He says I was silent on the matter of the 32% tax increase passed this year over the Governor’s veto. If he cares to check the record, he’ll see that I voted against the increase and voted against the override. I even posted a little video discussing the issue.

He also can’t avoid thumping his chest over being on two “blue ribbon” commissions to explore consolidation. I wrote about this back in 2015, when I examined the Chairman’s participation on one of those commissions. I found that of the 16 meetings held, he missed 8 of them and phoned it in on 5 others. On the May 20, 2015 meeting which he missed, causing a lack of a quorum, I wrote:

“And what was supposed to be done on May 20? Before the lack of a quorum was discovered, the Task Force voted to enact a 4-year moratorium on creating new local governments. If that sounds familiar to you, it’s because the recommendation is based on HB 228, introduced by none other than…wait for it… Rep. Jack Franks. Franks wasn’t there to vote on his own recommendation, and his absence caused a lack of the quorum necessary to allow it to pass!”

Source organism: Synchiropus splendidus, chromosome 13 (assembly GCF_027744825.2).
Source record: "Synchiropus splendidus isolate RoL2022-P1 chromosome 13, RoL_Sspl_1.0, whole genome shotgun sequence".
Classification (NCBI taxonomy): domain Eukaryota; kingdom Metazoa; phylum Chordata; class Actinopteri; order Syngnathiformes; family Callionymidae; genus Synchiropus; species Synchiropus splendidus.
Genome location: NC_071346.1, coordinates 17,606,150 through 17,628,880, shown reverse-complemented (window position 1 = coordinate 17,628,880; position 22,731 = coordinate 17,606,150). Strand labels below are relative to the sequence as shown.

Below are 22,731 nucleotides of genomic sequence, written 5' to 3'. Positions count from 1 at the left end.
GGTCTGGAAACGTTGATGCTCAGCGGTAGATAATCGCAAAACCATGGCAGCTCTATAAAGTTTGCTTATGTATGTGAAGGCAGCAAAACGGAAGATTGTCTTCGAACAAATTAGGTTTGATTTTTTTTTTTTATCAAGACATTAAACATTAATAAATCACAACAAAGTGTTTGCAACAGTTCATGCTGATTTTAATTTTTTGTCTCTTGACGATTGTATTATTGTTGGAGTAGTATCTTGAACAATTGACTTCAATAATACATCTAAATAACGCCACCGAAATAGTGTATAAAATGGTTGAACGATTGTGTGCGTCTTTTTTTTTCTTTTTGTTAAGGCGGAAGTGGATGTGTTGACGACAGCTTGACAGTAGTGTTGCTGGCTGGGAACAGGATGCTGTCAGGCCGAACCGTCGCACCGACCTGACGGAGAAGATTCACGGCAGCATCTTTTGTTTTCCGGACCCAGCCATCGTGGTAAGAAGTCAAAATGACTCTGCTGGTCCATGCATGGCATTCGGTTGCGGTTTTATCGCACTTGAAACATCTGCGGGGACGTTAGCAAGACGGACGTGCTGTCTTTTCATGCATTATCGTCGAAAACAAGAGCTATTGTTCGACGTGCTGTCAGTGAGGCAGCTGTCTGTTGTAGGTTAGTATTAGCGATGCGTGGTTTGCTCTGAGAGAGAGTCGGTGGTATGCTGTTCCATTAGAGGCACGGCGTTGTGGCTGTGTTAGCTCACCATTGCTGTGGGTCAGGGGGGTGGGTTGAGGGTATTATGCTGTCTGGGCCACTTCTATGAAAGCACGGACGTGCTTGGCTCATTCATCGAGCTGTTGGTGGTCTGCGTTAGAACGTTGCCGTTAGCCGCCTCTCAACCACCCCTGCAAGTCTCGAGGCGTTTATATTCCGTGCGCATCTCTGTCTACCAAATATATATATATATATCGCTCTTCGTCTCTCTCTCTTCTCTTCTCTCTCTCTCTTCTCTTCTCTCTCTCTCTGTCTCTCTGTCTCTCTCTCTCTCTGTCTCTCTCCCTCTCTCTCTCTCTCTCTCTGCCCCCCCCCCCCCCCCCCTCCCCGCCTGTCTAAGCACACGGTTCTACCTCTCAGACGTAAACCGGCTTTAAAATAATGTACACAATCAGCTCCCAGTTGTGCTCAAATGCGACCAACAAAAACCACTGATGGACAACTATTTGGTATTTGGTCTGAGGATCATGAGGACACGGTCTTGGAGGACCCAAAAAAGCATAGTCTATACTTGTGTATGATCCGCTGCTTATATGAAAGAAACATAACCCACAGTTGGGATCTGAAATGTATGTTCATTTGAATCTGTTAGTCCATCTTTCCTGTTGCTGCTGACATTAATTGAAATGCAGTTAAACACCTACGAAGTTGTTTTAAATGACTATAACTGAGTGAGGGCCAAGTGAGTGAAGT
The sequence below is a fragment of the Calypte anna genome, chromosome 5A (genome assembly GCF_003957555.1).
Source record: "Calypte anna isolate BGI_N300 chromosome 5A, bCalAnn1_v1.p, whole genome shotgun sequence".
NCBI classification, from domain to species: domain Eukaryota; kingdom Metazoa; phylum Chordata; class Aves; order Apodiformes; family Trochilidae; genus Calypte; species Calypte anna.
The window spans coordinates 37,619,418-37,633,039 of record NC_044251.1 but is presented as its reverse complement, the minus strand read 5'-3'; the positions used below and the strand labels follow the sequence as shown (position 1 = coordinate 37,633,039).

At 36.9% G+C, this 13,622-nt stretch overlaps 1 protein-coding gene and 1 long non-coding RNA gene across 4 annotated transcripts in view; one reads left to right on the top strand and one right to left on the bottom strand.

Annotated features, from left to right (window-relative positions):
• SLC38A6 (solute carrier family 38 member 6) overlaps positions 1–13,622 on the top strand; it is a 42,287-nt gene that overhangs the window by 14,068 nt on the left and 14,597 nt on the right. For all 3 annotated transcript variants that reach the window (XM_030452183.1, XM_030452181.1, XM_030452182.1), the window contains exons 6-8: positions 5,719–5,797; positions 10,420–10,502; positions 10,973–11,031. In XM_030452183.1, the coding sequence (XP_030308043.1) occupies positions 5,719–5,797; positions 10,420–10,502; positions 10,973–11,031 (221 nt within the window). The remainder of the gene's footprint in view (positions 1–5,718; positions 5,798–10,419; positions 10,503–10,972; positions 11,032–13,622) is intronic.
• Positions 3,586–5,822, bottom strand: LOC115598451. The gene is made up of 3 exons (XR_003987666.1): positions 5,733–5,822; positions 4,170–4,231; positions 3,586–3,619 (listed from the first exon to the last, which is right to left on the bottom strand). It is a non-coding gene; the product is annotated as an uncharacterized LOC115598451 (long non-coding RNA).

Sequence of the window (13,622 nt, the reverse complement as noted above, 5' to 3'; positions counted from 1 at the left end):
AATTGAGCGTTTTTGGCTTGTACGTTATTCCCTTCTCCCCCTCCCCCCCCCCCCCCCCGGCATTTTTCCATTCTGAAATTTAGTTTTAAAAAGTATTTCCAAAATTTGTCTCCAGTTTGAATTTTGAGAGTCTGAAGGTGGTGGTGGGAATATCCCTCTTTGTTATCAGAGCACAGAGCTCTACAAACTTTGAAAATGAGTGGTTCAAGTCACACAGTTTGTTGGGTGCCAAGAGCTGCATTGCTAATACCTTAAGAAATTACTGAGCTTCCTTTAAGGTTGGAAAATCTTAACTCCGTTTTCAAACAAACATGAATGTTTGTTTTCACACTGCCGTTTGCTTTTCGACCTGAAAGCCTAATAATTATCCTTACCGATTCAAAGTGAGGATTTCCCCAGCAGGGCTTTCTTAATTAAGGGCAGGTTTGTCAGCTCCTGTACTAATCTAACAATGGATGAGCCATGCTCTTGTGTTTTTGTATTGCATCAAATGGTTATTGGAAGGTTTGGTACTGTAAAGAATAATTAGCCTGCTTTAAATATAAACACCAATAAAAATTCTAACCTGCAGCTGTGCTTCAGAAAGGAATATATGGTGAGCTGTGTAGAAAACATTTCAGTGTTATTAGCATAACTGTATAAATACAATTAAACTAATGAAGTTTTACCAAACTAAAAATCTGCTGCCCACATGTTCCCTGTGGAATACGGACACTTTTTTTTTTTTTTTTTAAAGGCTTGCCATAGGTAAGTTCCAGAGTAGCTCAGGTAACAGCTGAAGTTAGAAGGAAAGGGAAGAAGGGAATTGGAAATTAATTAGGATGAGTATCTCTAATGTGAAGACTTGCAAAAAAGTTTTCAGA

It’s not my style to run to a microphone or issue a press release every time the wind shifts. I would think that the people of this district would find that to be refreshing. What I do care about is doing the best I can to protect the interests of the people of the 63rd District, and if that means demanding a closer look at an issue that has yet to be fully fleshed out, then that’s what I’ll do. I’ll end this post as it began: I’m fully in favor of any measure that will lower taxes and maintain needed services. But if you want my support, prove it.

About WordPress.com Support

Guided Transfer support account for the two week period after transfer. Safe to delete if the support period is over.
This entry was posted in Cost of Government, Local Government and tagged . Bookmark the permalink.

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Your email address will not be published. Required fields are marked *